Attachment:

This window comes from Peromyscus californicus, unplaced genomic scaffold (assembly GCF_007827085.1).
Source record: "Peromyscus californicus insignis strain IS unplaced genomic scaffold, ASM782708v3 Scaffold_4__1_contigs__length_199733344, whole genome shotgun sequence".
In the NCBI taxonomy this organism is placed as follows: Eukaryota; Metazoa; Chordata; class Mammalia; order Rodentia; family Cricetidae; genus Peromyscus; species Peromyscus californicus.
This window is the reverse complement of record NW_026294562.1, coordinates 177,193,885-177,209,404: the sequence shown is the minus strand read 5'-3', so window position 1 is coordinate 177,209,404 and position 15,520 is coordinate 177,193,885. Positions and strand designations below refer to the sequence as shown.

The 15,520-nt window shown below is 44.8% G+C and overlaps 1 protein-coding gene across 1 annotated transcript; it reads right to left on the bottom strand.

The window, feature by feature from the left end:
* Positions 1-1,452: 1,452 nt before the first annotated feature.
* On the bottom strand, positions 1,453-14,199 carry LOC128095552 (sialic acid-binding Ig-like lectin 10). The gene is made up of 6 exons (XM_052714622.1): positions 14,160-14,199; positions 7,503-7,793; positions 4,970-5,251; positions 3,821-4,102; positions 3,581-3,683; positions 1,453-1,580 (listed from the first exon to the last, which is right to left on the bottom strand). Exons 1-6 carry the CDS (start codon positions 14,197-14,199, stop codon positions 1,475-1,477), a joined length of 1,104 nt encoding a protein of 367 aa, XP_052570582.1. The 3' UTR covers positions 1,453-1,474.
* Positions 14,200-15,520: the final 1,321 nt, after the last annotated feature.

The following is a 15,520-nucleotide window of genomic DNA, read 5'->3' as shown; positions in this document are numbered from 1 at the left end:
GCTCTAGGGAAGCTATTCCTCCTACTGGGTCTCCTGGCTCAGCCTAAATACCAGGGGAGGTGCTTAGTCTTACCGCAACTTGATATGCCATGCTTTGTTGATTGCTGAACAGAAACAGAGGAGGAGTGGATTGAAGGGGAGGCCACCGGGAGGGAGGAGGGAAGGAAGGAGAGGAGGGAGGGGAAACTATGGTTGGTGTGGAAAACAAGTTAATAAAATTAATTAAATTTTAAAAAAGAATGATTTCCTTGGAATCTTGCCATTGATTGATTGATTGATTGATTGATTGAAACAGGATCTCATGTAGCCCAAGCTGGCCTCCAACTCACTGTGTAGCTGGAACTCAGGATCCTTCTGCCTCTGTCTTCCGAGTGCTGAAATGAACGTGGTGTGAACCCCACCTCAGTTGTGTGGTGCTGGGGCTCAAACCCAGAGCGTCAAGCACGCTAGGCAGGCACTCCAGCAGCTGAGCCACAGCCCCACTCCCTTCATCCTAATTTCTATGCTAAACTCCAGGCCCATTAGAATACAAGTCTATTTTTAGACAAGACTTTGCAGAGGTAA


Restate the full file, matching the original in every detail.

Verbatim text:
This window comes from Peromyscus californicus, unplaced genomic scaffold (assembly GCF_007827085.1).
Source record: "Peromyscus californicus insignis strain IS unplaced genomic scaffold, ASM782708v3 Scaffold_4__1_contigs__length_199733344, whole genome shotgun sequence".
In the NCBI taxonomy this organism is placed as follows: Eukaryota; Metazoa; Chordata; class Mammalia; order Rodentia; family Cricetidae; genus Peromyscus; species Peromyscus californicus.
This window is the reverse complement of record NW_026294562.1, coordinates 177,193,885-177,209,404: the sequence shown is the minus strand read 5'-3', so window position 1 is coordinate 177,209,404 and position 15,520 is coordinate 177,193,885. Positions and strand designations below refer to the sequence as shown.

The 15,520-nt window shown below is 44.8% G+C and overlaps 1 protein-coding gene across 1 annotated transcript; it reads right to left on the bottom strand.

The window, feature by feature from the left end:
* Positions 1-1,452: 1,452 nt before the first annotated feature.
* On the bottom strand, positions 1,453-14,199 carry LOC128095552 (sialic acid-binding Ig-like lectin 10). The gene is made up of 6 exons (XM_052714622.1): positions 14,160-14,199; positions 7,503-7,793; positions 4,970-5,251; positions 3,821-4,102; positions 3,581-3,683; positions 1,453-1,580 (listed from the first exon to the last, which is right to left on the bottom strand). Exons 1-6 carry the CDS (start codon positions 14,197-14,199, stop codon positions 1,475-1,477), a joined length of 1,104 nt encoding a protein of 367 aa, XP_052570582.1. The 3' UTR covers positions 1,453-1,474.
* Positions 14,200-15,520: the final 1,321 nt, after the last annotated feature.

The following is a 15,520-nucleotide window of genomic DNA, read 5'->3' as shown; positions in this document are numbered from 1 at the left end:
GCTCTAGGGAAGCTATTCCTCCTACTGGGTCTCCTGGCTCAGCCTAAATACCAGGGGAGGTGCTTAGTCTTACCGCAACTTGATATGCCATGCTTTGTTGATTGCTGAACAGAAACAGAGGAGGAGTGGATTGAAGGGGAGGCCACCGGGAGGGAGGAGGGAAGGAAGGAGAGGAGGGAGGGGAAACTATGGTTGGTGTGGAAAACAAGTTAATAAAATTAATTAAATTTTAAAAAAGAATGATTTCCTTGGAATCTTGCCATTGATTGATTGATTGATTGATTGATTGAAACAGGATCTCATGTAGCCCAAGCTGGCCTCCAACTCACTGTGTAGCTGGAACTCAGGATCCTTCTGCCTCTGTCTTCCGAGTGCTGAAATGAACGTGGTGTGAACCCCACCTCAGTTGTGTGGTGCTGGGGCTCAAACCCAGAGCGTCAAGCACGCTAGGCAGGCACTCCAGCAGCTGAGCCACAGCCCCACTCCCTTCATCCTAATTTCTATGCTAAACTCCAGGCCCATTAGAATACAAGTCTATTTTTAGACAAGACTTTGCAGAGGTAA